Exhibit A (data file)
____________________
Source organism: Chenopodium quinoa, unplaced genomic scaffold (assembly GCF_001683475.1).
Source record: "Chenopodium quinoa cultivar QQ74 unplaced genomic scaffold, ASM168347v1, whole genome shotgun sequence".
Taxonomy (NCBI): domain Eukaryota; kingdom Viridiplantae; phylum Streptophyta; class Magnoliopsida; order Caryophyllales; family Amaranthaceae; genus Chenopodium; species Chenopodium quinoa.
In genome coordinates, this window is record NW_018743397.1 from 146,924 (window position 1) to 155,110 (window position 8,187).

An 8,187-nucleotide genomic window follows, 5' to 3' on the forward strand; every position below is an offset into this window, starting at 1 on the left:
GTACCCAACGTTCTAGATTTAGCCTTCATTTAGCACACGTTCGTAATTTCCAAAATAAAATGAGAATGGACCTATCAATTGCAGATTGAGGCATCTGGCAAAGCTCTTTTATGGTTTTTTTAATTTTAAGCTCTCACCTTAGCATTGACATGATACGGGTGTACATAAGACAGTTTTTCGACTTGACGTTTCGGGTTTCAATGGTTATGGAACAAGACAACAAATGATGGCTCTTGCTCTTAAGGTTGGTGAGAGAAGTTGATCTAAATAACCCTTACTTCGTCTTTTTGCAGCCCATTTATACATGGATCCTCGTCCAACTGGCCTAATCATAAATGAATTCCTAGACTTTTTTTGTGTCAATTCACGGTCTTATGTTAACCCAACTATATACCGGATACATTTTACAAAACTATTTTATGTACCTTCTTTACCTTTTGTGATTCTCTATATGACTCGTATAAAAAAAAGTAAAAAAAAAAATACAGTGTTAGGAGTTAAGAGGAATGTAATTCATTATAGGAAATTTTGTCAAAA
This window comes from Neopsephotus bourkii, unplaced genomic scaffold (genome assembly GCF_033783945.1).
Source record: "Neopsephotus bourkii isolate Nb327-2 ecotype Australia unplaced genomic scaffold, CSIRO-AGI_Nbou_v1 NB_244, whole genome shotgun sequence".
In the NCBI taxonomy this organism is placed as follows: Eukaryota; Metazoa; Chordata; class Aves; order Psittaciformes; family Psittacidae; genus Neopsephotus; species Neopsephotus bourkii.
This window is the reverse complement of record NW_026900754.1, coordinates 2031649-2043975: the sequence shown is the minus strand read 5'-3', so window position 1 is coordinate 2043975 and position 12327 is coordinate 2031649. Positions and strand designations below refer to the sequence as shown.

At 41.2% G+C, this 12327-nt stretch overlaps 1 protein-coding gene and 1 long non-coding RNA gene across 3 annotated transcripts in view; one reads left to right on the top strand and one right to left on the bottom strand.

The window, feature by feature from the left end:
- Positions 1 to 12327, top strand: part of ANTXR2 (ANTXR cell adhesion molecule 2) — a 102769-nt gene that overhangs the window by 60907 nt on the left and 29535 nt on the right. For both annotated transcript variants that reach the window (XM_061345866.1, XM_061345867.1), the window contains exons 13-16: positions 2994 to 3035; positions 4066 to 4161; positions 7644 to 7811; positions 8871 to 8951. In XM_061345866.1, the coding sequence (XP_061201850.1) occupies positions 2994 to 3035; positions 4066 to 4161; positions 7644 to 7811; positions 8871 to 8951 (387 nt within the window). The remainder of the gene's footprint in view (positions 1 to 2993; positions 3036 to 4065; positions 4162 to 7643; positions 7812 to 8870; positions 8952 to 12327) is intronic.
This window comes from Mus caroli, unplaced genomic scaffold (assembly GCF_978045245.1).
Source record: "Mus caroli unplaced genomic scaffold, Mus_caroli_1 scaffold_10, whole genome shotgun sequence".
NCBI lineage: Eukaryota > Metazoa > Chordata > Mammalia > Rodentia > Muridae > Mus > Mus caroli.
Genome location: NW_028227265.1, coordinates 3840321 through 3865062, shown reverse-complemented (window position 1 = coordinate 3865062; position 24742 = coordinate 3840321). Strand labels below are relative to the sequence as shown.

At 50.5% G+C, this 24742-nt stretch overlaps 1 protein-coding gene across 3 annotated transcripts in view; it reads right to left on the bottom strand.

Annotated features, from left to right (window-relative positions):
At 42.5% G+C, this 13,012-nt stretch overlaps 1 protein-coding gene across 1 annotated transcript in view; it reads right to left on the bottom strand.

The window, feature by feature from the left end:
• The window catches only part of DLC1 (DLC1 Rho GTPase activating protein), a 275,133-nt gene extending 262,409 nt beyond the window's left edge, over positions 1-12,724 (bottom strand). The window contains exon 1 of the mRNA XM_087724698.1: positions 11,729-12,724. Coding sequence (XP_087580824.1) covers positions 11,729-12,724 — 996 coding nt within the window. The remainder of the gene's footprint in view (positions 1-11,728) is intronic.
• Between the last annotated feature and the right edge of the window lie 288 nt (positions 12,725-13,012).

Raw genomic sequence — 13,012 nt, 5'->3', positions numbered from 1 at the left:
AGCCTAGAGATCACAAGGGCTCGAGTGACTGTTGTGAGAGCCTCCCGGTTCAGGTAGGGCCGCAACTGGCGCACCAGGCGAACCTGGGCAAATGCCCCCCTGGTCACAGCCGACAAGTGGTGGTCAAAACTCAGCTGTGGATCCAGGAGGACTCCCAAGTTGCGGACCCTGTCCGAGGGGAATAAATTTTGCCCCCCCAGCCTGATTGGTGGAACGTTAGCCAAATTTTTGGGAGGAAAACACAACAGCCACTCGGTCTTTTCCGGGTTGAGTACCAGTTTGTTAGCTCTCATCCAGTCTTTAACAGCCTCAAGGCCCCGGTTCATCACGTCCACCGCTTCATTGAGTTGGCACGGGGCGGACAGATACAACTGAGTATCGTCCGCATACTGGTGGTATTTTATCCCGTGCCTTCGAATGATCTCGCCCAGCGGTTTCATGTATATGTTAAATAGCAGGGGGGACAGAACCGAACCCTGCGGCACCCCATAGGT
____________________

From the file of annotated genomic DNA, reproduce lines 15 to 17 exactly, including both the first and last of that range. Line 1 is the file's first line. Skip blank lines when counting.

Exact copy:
Source record: "Mus caroli unplaced genomic scaffold, Mus_caroli_1 scaffold_10, whole genome shotgun sequence".
NCBI lineage: Eukaryota > Metazoa > Chordata > Mammalia > Rodentia > Muridae > Mus > Mus caroli.
Genome location: NW_028227265.1, coordinates 3840321 through 3865062, shown reverse-complemented (window position 1 = coordinate 3865062; position 24742 = coordinate 3840321). Strand labels below are relative to the sequence as shown.